Talk:Wikimedia press releases/Second press release

Not ready for release


Wait for Wikimedia's first press release to get out there, and for another major event, e.g. reliably getting into the top 1000 web sites. Press releases should always be planned out as a series in advance, as it usually takes a couple before someone chooses to write about it.

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Wikimedia's third press release should probably be about the Wikipedia3 software and planning for its successors, other projects using it, and inviting other projects to use it, and volunteers to help improve it. Maybe best to plan that for most attention on slashdot.


{insert date here}, 2003 (The Internet): Wikipedia (, the only totally-volunteer-written and contributor-edited multilingual online encyclopedia, is now one of the top 1000 web sites.

The project's goal is a complete and freely redistributable encyclopedia in every language - including very obscure ones: a Simple English version was recently launched specifically to provide articles that are easy to translate into any language. One risk of such a project is that it will simply turn into a broadcast of the beliefs of major languages like English or French. Therefore the project is calling for contributors in all 22 of its presently supported languages.

In a recent interview for Alternet, founder Jim Wales noted that there were 600 regular and 7000 irregular contributors. The project is easily the largest collectively authored work in the world, and stands poised to break another milestone: as of August 5th, 2003, it stood 1057th on's list of most popular websites. It is expected to break into the top 1000 before Labor Day.

The non-profit Wikimedia Foundation ( was created to manage and fund these and the related operations of Wikipedia, its sister project Wiktionary (a multilingual dictionary and thesaurus at and its new siblings Wikiquote (an encyclopedia of famous quotations at and Wikibooks (a collection of e-book resources aimed toward the needs of students at

The Wikimedia Foundation is also recruiting a board of directors. Visit to nominate names to the search list.

Wikipedia and its sister projects are public WikiWikiWebs, websites where anyone can, with one click, edit nearly any page at any time (Wiki means quick in Hawaiian). Users build upon each other's edits, incorrectly edited pages are quickly repaired, errors corrected, and controversial claims moderated or removed. This process has proven to yield high quality especially on the more controversial subjects, which attract more contributors and watchfulness.

From the beginning, founders Jim Wales and Larry Sanger believed that it was absolutely necessary that all participants be committed to what they call "neutral point of view": rather than taking stands on issues of controversy, participants work together to prepare descriptions of the controversy that are fair to all points of view. Sanger explains: "If we were to permit Wikipedia to take controversial stands, it would be virtually impossible for people of many different viewpoints to collaborate. Because of the neutrality policy, we have partisans working together on the same articles. It's quite remarkable."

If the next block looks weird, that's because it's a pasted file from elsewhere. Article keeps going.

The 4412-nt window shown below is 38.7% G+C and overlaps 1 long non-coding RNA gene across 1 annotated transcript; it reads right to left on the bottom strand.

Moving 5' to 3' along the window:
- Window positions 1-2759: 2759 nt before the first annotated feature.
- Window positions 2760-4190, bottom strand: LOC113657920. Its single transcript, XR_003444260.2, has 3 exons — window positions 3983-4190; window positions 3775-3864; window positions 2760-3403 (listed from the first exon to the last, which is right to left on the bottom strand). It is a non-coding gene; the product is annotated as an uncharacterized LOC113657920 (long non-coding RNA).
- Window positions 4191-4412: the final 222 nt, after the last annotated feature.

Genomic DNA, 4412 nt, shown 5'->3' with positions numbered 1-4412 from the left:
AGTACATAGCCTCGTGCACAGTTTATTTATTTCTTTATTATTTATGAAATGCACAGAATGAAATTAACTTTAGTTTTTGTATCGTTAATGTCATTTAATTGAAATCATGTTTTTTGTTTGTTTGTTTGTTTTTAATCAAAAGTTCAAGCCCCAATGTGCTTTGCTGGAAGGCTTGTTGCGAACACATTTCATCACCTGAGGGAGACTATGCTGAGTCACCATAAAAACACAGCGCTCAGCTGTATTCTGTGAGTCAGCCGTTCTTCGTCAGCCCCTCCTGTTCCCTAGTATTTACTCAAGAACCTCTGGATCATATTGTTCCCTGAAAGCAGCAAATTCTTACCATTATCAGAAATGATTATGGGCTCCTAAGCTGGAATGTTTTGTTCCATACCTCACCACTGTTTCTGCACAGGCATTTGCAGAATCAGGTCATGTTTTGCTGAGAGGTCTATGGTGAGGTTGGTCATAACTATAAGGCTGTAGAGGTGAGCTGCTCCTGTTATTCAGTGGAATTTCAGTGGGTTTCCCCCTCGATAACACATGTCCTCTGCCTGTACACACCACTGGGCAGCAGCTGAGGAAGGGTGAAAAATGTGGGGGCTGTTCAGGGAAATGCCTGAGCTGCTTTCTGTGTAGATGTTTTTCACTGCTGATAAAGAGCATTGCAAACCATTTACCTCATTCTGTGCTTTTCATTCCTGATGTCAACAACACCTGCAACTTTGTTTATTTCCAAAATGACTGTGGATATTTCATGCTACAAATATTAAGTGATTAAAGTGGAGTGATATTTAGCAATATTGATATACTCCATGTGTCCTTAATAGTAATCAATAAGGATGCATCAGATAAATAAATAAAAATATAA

It seems also to be quite trusted as a starting point or "portal". Earlier this year Wikipedia surpassed in terms of Internet traffic - the project seems well on its way to competing with proprietary encyclopedias to be a standard reference. It has been the subject of major media articles, been cited as a source in major publications, e.g. the Sydney Morning Herald, and links to its pages are becoming increasingly common. There is reason to belive that almost every Internet user will eventually encounter a Wikipedia page.

It is of increasing interest to journalists, students, and researchers, who are encouraged to quote from, and contribute their research directly to, articles.

Release of materials under its "GNU Free Documentation License" guarantee the right not only to quote from one's own contributions, but all others made by all contributors, with the further right to distribute proprietary comments or analyses or critiques as a "Secondary Section", which may be an "Invariant Section" if required to credit sources or editors and indicate which version of an article the comments cite or describe. Its provisions are similar to those of the very successful "free software" movement and fit the Internet's ethic of widespread sharing. The care put into this license was a main driver of success. So are "community standards" of quality, civility and neutrality.

With edits being made every minute of every day, it is impossible to predict where Wikipedia and its sister projects will be one year from now. Thanks to the GNU FDL license, however, one thing is certain: The truth will be here, free.

Additional information


For questions and interviews, please contact:

Jimmy Wales
Phone: (+1)-727-527-9776

For further background information, please see:

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